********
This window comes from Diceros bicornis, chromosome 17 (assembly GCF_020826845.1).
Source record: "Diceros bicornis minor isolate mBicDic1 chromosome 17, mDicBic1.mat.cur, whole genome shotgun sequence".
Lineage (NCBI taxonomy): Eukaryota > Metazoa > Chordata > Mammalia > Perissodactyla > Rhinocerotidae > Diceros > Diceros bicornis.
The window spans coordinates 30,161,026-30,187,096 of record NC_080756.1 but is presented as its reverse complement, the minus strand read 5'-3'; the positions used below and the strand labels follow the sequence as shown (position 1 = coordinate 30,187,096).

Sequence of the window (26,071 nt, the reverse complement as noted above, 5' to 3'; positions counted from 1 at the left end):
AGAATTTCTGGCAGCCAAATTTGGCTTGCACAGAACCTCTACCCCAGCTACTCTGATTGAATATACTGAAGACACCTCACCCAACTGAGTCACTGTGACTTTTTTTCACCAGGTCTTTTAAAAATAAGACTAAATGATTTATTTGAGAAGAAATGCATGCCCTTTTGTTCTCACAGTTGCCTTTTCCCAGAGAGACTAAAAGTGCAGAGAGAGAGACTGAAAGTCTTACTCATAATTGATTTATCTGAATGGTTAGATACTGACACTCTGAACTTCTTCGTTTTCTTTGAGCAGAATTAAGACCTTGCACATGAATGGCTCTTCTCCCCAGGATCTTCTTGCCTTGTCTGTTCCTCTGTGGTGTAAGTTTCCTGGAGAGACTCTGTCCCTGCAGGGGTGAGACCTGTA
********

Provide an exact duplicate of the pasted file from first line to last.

This window comes from Diceros bicornis, chromosome 17 (assembly GCF_020826845.1).
Source record: "Diceros bicornis minor isolate mBicDic1 chromosome 17, mDicBic1.mat.cur, whole genome shotgun sequence".
Lineage (NCBI taxonomy): Eukaryota > Metazoa > Chordata > Mammalia > Perissodactyla > Rhinocerotidae > Diceros > Diceros bicornis.
The window spans coordinates 30,161,026-30,187,096 of record NC_080756.1 but is presented as its reverse complement, the minus strand read 5'-3'; the positions used below and the strand labels follow the sequence as shown (position 1 = coordinate 30,187,096).

Sequence of the window (26,071 nt, the reverse complement as noted above, 5' to 3'; positions counted from 1 at the left end):
AGAATTTCTGGCAGCCAAATTTGGCTTGCACAGAACCTCTACCCCAGCTACTCTGATTGAATATACTGAAGACACCTCACCCAACTGAGTCACTGTGACTTTTTTTCACCAGGTCTTTTAAAAATAAGACTAAATGATTTATTTGAGAAGAAATGCATGCCCTTTTGTTCTCACAGTTGCCTTTTCCCAGAGAGACTAAAAGTGCAGAGAGAGAGACTGAAAGTCTTACTCATAATTGATTTATCTGAATGGTTAGATACTGACACTCTGAACTTCTTCGTTTTCTTTGAGCAGAATTAAGACCTTGCACATGAATGGCTCTTCTCCCCAGGATCTTCTTGCCTTGTCTGTTCCTCTGTGGTGTAAGTTTCCTGGAGAGACTCTGTCCCTGCAGGGGTGAGACCTGTA